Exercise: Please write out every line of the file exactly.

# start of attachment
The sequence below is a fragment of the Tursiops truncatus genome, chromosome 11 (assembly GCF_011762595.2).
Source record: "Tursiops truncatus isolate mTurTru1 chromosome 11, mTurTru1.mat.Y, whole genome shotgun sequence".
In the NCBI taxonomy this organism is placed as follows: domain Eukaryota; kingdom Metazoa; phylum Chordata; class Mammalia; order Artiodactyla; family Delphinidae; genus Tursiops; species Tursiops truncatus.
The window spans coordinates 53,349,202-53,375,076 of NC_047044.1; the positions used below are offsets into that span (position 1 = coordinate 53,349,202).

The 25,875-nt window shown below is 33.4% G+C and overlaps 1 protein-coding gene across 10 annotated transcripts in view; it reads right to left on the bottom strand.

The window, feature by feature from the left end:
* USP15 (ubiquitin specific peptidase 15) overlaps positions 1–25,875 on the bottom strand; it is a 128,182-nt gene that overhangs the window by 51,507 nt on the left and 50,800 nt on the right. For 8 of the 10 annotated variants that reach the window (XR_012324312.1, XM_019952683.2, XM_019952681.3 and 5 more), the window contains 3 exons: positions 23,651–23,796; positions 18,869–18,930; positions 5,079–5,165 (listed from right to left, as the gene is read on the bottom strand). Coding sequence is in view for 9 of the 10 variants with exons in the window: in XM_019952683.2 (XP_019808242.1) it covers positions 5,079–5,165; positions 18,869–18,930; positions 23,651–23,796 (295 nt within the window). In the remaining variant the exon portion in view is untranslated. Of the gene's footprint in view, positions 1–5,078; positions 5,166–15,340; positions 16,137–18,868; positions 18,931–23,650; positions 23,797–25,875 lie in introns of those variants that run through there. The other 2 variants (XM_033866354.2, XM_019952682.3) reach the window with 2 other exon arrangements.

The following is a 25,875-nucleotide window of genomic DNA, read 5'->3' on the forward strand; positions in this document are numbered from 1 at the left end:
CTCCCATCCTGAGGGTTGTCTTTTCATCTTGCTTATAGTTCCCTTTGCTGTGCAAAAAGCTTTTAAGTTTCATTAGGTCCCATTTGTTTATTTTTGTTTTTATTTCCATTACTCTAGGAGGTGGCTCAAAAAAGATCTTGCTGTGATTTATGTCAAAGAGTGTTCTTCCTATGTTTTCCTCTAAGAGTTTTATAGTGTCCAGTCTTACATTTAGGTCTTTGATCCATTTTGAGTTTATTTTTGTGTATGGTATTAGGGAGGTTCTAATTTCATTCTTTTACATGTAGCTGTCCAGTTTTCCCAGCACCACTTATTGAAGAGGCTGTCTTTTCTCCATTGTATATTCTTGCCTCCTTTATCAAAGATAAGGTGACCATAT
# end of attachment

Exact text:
The sequence below is a fragment of the Tursiops truncatus genome, chromosome 11 (assembly GCF_011762595.2).
Source record: "Tursiops truncatus isolate mTurTru1 chromosome 11, mTurTru1.mat.Y, whole genome shotgun sequence".
In the NCBI taxonomy this organism is placed as follows: domain Eukaryota; kingdom Metazoa; phylum Chordata; class Mammalia; order Artiodactyla; family Delphinidae; genus Tursiops; species Tursiops truncatus.
The window spans coordinates 53,349,202-53,375,076 of NC_047044.1; the positions used below are offsets into that span (position 1 = coordinate 53,349,202).

The 25,875-nt window shown below is 33.4% G+C and overlaps 1 protein-coding gene across 10 annotated transcripts in view; it reads right to left on the bottom strand.

The window, feature by feature from the left end:
* USP15 (ubiquitin specific peptidase 15) overlaps positions 1–25,875 on the bottom strand; it is a 128,182-nt gene that overhangs the window by 51,507 nt on the left and 50,800 nt on the right. For 8 of the 10 annotated variants that reach the window (XR_012324312.1, XM_019952683.2, XM_019952681.3 and 5 more), the window contains 3 exons: positions 23,651–23,796; positions 18,869–18,930; positions 5,079–5,165 (listed from right to left, as the gene is read on the bottom strand). Coding sequence is in view for 9 of the 10 variants with exons in the window: in XM_019952683.2 (XP_019808242.1) it covers positions 5,079–5,165; positions 18,869–18,930; positions 23,651–23,796 (295 nt within the window). In the remaining variant the exon portion in view is untranslated. Of the gene's footprint in view, positions 1–5,078; positions 5,166–15,340; positions 16,137–18,868; positions 18,931–23,650; positions 23,797–25,875 lie in introns of those variants that run through there. The other 2 variants (XM_033866354.2, XM_019952682.3) reach the window with 2 other exon arrangements.

The following is a 25,875-nucleotide window of genomic DNA, read 5'->3' on the forward strand; positions in this document are numbered from 1 at the left end:
CTCCCATCCTGAGGGTTGTCTTTTCATCTTGCTTATAGTTCCCTTTGCTGTGCAAAAAGCTTTTAAGTTTCATTAGGTCCCATTTGTTTATTTTTGTTTTTATTTCCATTACTCTAGGAGGTGGCTCAAAAAAGATCTTGCTGTGATTTATGTCAAAGAGTGTTCTTCCTATGTTTTCCTCTAAGAGTTTTATAGTGTCCAGTCTTACATTTAGGTCTTTGATCCATTTTGAGTTTATTTTTGTGTATGGTATTAGGGAGGTTCTAATTTCATTCTTTTACATGTAGCTGTCCAGTTTTCCCAGCACCACTTATTGAAGAGGCTGTCTTTTCTCCATTGTATATTCTTGCCTCCTTTATCAAAGATAAGGTGACCATAT